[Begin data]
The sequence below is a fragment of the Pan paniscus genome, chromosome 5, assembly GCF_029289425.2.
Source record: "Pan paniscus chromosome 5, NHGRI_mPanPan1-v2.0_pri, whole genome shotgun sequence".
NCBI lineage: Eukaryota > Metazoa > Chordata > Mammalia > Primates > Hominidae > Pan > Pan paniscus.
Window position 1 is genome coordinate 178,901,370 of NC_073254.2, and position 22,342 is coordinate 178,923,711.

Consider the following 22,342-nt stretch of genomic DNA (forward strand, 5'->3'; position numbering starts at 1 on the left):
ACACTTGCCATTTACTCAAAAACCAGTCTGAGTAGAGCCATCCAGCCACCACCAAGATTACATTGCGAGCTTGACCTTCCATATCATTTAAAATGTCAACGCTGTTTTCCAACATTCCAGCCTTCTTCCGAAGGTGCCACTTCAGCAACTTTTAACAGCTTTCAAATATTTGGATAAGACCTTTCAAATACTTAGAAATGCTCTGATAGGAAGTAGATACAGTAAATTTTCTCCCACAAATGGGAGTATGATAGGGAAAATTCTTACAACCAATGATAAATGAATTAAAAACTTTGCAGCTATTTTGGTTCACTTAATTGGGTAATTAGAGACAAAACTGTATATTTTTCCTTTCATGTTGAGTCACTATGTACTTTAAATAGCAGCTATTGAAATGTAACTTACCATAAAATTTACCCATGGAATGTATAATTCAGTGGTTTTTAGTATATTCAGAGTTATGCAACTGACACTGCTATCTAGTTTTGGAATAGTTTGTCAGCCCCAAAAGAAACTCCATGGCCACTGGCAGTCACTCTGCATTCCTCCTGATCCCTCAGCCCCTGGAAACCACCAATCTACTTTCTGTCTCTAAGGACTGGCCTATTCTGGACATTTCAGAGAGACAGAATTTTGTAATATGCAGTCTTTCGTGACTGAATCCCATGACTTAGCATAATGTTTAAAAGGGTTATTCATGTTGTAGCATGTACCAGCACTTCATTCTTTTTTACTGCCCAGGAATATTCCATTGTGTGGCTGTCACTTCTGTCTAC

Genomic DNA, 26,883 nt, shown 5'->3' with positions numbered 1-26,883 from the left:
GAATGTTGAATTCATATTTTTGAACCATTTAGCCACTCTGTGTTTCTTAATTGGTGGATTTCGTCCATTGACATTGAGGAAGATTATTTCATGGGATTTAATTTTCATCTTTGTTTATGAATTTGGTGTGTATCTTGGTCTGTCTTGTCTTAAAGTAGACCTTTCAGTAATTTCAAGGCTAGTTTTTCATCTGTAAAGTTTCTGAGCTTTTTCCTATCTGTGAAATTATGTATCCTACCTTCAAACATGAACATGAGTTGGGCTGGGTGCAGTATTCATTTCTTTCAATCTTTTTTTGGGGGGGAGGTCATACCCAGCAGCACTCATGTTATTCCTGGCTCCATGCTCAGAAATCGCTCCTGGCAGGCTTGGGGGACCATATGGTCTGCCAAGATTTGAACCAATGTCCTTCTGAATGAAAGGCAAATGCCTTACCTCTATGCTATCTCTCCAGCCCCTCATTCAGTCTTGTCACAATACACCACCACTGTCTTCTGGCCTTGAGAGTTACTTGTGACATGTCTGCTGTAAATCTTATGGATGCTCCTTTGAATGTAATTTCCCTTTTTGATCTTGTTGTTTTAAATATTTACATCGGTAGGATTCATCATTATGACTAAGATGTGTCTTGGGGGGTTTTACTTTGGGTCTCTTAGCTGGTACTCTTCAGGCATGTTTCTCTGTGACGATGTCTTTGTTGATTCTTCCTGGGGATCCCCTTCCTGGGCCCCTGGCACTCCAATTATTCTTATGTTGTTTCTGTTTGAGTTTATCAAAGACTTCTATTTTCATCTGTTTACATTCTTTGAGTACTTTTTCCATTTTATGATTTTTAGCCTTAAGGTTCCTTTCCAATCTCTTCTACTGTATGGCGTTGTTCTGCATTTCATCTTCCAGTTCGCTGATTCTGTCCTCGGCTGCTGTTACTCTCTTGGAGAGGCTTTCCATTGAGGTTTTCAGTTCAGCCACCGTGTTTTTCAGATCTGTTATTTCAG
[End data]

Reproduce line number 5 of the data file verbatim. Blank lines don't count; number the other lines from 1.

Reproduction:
Consider the following 22,342-nt stretch of genomic DNA (forward strand, 5'->3'; position numbering starts at 1 on the left):